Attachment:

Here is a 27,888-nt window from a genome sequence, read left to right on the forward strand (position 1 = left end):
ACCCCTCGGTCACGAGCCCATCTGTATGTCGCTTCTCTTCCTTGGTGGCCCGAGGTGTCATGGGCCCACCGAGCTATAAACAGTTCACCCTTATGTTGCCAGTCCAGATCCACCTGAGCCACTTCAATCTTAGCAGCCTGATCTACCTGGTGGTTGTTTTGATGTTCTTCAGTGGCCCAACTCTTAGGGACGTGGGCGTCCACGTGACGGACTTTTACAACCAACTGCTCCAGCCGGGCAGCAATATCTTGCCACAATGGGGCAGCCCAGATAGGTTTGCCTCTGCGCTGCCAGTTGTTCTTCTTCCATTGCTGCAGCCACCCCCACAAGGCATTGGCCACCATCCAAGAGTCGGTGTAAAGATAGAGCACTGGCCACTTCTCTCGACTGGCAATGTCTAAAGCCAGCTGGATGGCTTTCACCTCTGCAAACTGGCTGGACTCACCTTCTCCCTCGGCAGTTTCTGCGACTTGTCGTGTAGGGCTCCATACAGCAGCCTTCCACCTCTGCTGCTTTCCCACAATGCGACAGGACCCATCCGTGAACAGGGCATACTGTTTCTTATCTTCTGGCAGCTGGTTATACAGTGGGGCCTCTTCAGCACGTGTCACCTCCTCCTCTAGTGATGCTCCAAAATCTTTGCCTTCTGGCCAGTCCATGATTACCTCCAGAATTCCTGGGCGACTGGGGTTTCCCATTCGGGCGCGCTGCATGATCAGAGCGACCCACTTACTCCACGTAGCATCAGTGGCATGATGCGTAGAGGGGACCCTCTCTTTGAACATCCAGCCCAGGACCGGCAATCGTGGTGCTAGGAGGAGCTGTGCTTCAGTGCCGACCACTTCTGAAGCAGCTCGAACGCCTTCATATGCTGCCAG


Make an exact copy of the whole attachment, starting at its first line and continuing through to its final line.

Here is a 27,888-nt window from a genome sequence, read left to right on the forward strand (position 1 = left end):
ACCCCTCGGTCACGAGCCCATCTGTATGTCGCTTCTCTTCCTTGGTGGCCCGAGGTGTCATGGGCCCACCGAGCTATAAACAGTTCACCCTTATGTTGCCAGTCCAGATCCACCTGAGCCACTTCAATCTTAGCAGCCTGATCTACCTGGTGGTTGTTTTGATGTTCTTCAGTGGCCCAACTCTTAGGGACGTGGGCGTCCACGTGACGGACTTTTACAACCAACTGCTCCAGCCGGGCAGCAATATCTTGCCACAATGGGGCAGCCCAGATAGGTTTGCCTCTGCGCTGCCAGTTGTTCTTCTTCCATTGCTGCAGCCACCCCCACAAGGCATTGGCCACCATCCAAGAGTCGGTGTAAAGATAGAGCACTGGCCACTTCTCTCGACTGGCAATGTCTAAAGCCAGCTGGATGGCTTTCACCTCTGCAAACTGGCTGGACTCACCTTCTCCCTCGGCAGTTTCTGCGACTTGTCGTGTAGGGCTCCATACAGCAGCCTTCCACCTCTGCTGCTTTCCCACAATGCGACAGGACCCATCCGTGAACAGGGCATACTGTTTCTTATCTTCTGGCAGCTGGTTATACAGTGGGGCCTCTTCAGCACGTGTCACCTCCTCCTCTAGTGATGCTCCAAAATCTTTGCCTTCTGGCCAGTCCATGATTACCTCCAGAATTCCTGGGCGACTGGGGTTTCCCATTCGGGCGCGCTGCATGATCAGAGCGACCCACTTACTCCACGTAGCATCAGTGGCATGATGCGTAGAGGGGACCCTCTCTTTGAACATCCAGCCCAGGACCGGCAATCGTGGTGCTAGGAGGAGCTGTGCTTCAGTGCCGACCACTTCTGAAGCAGCTCGAACGCCTTCATATGCTGCCAG